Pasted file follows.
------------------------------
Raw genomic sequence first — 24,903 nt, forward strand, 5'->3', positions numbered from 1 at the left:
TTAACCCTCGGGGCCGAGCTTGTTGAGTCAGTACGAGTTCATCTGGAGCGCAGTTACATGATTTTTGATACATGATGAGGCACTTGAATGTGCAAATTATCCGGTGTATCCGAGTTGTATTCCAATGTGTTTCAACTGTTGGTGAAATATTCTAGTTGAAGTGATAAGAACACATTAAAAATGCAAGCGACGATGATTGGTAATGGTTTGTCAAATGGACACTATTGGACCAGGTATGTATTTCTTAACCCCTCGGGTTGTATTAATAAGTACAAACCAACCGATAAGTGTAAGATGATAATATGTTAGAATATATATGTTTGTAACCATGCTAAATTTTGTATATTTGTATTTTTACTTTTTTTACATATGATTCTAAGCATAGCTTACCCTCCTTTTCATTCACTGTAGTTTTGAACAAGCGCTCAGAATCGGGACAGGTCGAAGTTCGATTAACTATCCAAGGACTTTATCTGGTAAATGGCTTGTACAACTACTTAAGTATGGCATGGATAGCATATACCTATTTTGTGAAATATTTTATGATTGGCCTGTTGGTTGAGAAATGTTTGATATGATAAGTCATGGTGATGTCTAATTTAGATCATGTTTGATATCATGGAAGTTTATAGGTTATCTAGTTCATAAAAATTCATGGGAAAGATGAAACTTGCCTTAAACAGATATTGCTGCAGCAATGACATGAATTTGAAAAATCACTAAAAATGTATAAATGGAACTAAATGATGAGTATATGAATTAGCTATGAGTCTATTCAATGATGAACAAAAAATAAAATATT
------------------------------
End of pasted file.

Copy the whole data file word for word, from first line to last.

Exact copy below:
Raw genomic sequence first — 24,903 nt, forward strand, 5'->3', positions numbered from 1 at the left:
TTAACCCTCGGGGCCGAGCTTGTTGAGTCAGTACGAGTTCATCTGGAGCGCAGTTACATGATTTTTGATACATGATGAGGCACTTGAATGTGCAAATTATCCGGTGTATCCGAGTTGTATTCCAATGTGTTTCAACTGTTGGTGAAATATTCTAGTTGAAGTGATAAGAACACATTAAAAATGCAAGCGACGATGATTGGTAATGGTTTGTCAAATGGACACTATTGGACCAGGTATGTATTTCTTAACCCCTCGGGTTGTATTAATAAGTACAAACCAACCGATAAGTGTAAGATGATAATATGTTAGAATATATATGTTTGTAACCATGCTAAATTTTGTATATTTGTATTTTTACTTTTTTTACATATGATTCTAAGCATAGCTTACCCTCCTTTTCATTCACTGTAGTTTTGAACAAGCGCTCAGAATCGGGACAGGTCGAAGTTCGATTAACTATCCAAGGACTTTATCTGGTAAATGGCTTGTACAACTACTTAAGTATGGCATGGATAGCATATACCTATTTTGTGAAATATTTTATGATTGGCCTGTTGGTTGAGAAATGTTTGATATGATAAGTCATGGTGATGTCTAATTTAGATCATGTTTGATATCATGGAAGTTTATAGGTTATCTAGTTCATAAAAATTCATGGGAAAGATGAAACTTGCCTTAAACAGATATTGCTGCAGCAATGACATGAATTTGAAAAATCACTAAAAATGTATAAATGGAACTAAATGATGAGTATATGAATTAGCTATGAGTCTATTCAATGATGAACAAAAAATAAAATATT